New York in 1904 was a city on the verge of tremendous changes - and, not surprisingly, many of those changes had their genesis in the bustling energy and thronged streets of Times Square. Two innovations that would completely transform the Crossroads of the World debuted in 1904: the opening of the city's first subway line, and the first-ever celebration of New Year's Eve in Times Square.
This inaugural bash commemorated the official opening of the new headquarters of The New York Times. The newspaper's owner, German Jewish immigrant Alfred Ochs, had successfully lobbied the city to rename Longacre Square, the district surrounding his paper's new home, in honor of the famous publication (a contemporary article in The New York Times credited Interborough Rapid Transit Company President August Belmont for suggesting the change to the Rapid Transit Commission). The impressive Times Tower, marooned on a tiny triangle of land at the intersection of 7th Avenue, Broadway and 42nd Street, was at the time Manhattan's second-tallest building—the tallest if measured from the bottom of its four massive sub-basements, built to handle the heavyweight demands of The Times' up-to-date printing equipment.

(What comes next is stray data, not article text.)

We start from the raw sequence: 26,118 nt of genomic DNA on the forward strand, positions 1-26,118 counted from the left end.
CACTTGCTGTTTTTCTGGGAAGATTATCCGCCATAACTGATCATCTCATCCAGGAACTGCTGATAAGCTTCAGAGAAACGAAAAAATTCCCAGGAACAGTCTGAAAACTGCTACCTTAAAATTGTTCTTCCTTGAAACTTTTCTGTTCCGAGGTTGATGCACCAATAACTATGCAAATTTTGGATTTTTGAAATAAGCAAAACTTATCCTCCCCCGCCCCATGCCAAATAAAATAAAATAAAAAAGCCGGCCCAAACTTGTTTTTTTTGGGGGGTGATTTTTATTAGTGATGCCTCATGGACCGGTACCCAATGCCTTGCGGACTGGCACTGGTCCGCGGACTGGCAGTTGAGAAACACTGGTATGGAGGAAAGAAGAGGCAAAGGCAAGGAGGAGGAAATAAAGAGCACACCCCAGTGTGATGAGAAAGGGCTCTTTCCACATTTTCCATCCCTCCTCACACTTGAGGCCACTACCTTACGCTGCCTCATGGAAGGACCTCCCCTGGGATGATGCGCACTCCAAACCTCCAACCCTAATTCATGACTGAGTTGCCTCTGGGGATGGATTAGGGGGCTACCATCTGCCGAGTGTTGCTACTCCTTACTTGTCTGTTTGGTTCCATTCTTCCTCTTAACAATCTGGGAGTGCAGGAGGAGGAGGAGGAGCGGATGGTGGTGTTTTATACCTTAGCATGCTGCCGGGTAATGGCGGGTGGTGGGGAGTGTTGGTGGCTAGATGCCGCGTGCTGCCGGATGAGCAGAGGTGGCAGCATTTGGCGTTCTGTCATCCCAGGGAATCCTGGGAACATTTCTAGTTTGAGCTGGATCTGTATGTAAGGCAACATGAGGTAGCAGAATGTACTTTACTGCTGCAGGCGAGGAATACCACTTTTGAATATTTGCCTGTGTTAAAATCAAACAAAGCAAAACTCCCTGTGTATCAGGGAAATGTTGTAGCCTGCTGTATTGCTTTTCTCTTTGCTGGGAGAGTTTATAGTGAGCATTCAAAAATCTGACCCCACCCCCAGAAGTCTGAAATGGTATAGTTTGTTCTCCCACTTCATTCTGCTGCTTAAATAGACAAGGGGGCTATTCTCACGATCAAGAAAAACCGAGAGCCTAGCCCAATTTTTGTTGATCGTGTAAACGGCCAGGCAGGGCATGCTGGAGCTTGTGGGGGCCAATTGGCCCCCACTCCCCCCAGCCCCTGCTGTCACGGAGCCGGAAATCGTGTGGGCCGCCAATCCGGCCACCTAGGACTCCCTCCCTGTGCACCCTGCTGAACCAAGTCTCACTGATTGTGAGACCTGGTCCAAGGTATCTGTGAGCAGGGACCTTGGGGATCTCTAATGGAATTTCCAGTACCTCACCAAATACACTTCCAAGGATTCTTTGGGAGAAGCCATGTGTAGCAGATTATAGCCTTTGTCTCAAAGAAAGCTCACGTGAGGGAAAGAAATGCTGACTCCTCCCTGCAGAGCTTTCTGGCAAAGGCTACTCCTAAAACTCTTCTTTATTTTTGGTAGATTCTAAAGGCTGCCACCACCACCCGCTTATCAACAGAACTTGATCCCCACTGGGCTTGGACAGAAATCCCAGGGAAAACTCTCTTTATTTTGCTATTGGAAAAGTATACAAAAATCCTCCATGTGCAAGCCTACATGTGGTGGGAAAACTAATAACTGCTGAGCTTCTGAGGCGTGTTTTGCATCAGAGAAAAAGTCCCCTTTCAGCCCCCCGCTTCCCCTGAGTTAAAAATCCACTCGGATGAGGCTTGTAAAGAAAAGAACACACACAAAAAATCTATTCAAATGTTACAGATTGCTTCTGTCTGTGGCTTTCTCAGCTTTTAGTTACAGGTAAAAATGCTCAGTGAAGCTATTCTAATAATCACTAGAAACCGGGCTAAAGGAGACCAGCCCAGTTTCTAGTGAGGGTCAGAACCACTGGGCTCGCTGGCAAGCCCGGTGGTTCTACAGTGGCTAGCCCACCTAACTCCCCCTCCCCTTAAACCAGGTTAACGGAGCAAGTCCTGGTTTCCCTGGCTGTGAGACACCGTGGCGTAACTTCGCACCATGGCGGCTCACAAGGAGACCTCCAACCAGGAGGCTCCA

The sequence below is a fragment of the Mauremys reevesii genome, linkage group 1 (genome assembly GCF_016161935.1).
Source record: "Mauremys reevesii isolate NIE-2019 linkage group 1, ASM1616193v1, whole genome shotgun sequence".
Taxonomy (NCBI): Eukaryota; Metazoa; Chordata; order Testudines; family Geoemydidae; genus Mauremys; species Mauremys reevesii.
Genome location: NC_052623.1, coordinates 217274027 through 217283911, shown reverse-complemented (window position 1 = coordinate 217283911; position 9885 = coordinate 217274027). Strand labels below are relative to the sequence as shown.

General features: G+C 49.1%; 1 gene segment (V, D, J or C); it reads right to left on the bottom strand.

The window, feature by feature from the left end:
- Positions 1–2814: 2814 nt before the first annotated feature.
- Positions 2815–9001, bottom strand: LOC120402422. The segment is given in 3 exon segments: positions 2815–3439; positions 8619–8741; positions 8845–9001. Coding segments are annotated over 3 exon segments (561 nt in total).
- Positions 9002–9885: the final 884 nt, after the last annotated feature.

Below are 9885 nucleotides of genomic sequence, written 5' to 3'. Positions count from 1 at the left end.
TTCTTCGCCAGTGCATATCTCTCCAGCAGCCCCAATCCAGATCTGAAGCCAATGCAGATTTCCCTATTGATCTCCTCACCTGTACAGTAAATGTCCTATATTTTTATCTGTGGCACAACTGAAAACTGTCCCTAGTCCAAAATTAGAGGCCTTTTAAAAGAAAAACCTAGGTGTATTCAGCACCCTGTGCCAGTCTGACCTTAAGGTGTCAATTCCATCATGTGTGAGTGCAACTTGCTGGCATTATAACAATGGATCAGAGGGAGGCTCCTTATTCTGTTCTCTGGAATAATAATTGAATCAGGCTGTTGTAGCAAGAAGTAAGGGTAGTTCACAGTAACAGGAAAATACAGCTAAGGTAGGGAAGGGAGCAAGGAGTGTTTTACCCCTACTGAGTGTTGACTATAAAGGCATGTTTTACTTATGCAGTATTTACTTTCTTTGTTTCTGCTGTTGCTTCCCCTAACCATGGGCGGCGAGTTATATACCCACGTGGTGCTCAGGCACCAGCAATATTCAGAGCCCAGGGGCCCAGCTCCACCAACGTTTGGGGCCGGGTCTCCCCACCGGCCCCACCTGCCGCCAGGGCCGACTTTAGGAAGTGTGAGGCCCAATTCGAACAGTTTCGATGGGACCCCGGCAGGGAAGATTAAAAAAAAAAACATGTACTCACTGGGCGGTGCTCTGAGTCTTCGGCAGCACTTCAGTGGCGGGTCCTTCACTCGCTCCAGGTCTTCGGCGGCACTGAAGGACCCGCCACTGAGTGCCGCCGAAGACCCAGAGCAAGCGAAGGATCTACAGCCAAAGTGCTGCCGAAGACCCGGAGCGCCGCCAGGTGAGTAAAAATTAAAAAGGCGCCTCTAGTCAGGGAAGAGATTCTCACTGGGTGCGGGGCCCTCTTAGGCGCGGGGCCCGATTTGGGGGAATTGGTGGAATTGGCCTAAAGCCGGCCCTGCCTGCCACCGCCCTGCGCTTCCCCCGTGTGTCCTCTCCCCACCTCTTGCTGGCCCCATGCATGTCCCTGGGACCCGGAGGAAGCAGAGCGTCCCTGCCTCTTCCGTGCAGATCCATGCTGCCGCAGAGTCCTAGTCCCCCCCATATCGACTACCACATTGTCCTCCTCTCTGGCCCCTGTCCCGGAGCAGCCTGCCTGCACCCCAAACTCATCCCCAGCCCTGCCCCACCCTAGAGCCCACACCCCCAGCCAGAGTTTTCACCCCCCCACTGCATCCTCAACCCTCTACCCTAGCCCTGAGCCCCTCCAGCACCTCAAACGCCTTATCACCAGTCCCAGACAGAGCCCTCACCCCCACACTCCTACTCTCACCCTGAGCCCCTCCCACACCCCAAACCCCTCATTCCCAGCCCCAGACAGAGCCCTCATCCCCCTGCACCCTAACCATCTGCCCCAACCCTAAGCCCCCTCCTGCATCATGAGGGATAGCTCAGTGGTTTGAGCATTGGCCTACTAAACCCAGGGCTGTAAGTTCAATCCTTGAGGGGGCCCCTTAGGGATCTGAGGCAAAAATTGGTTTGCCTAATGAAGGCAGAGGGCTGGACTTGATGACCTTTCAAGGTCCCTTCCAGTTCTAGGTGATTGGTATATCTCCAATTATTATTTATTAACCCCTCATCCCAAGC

This fabulous information and photos were taken from the Times Square Alliance website and really tells us about the historic past of the famous New Year's in Times Square. Their website has lots of info for those traveling to the city regarding hotels, restaurants and broadway shows! I hope you all have a fabulous day!!